If you are still thinking that it is impossible to even begin to answer the question “what is ‘art’ in the twenty-first century,” Enwezor has another suggestion: look at art in terms of economic value. “We’ve come to a point where there have been so many quarrels about what an art object is,” Enwezor says. “We’ve gone through the death of art, we’ve gone through the death of the author, we’ve gone through the death of so many things. It’s time now to go back and to say okay, there are various economies of art. I like to use this word ‘economies’ because it puts art into a relation of values of different sorts – exchange value, use value, exhibition value, commodity value.”

However, valuing art purely in economic terms is problematic in itself, and is often misleading in terms of quality. The price tag of an artwork is explicit proof that art retains monetary value as well as a type of social power, but a large price does not necessarily mean good art. Unfortunately, this distinction between “good” and “bad” art, based on economic value, only muddies the conversation further, and leads, once again, to questions regarding the subjective nature of artistic merit.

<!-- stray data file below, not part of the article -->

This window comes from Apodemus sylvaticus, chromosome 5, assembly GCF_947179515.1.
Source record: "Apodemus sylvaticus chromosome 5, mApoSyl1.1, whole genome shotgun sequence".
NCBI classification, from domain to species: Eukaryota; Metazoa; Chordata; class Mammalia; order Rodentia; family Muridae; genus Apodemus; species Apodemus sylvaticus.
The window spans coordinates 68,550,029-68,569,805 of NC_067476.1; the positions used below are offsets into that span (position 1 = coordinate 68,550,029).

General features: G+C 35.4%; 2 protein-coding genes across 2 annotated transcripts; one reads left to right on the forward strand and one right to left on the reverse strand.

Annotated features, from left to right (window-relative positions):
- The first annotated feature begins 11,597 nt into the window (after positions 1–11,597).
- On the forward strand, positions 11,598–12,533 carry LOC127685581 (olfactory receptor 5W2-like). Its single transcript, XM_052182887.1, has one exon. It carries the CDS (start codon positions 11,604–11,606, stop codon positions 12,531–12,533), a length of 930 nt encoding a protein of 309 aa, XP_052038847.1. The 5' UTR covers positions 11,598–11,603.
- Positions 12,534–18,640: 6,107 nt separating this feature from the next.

In a skit on the TV show Portlandia, a band attempts to come up with a point of difference that makes them original. Eventually, they include their cat in the band, and achieve instant Internet fame. Later in the episode, the band is kidnapped, and responds by making their kidnapper a new member. The scene then shifts to the headquarters of the music website Pitchfork, where one staff member is writing a review of the band in question. As the review nears completion, however, the Pitchfork team suddenly comes to the realisation that everything in music has been done before. Closing the website down, they go home, turning the lights out forever.

Underlying the comedy of this skit is a great message that applies to art today: there will never be a point at which the art world can say, “right, everything’s been done,” turn off their laptops, and go home. This, quite simply, is not the point of art – or music, or culture in general for that matter. You are perfectly entitled to dislike contemporary art, just like people are entitled to believe that any music produced after the 60s is rubbish, but it is ignorant to claim that new art (or music) is impossible to create.

Twenty-first century art does exist, and already I have witnessed it achieve countless incredible breakthroughs. As Karen Raney writes, “the explosive pluralisation of art, the merging of disciplines, the myriad stories being told through different voices and visual languages makes for a field of great turbulence.” It is through such turbulence and conflict that old ideas are questioned and new ideas are formed; through such turbulence that new stories are added to our cultural history.
This article first appeared in Issue 23, 2013.
Posted 2:39pm Sunday 15th September 2013 by Loulou Callister-Baker.